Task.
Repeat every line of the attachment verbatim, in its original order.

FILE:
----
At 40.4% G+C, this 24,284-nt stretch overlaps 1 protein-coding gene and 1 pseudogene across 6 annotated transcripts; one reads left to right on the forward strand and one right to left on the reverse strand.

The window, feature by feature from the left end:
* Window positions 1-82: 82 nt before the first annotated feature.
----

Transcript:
At 40.4% G+C, this 24,284-nt stretch overlaps 1 protein-coding gene and 1 pseudogene across 6 annotated transcripts; one reads left to right on the forward strand and one right to left on the reverse strand.

The window, feature by feature from the left end:
* Window positions 1-82: 82 nt before the first annotated feature.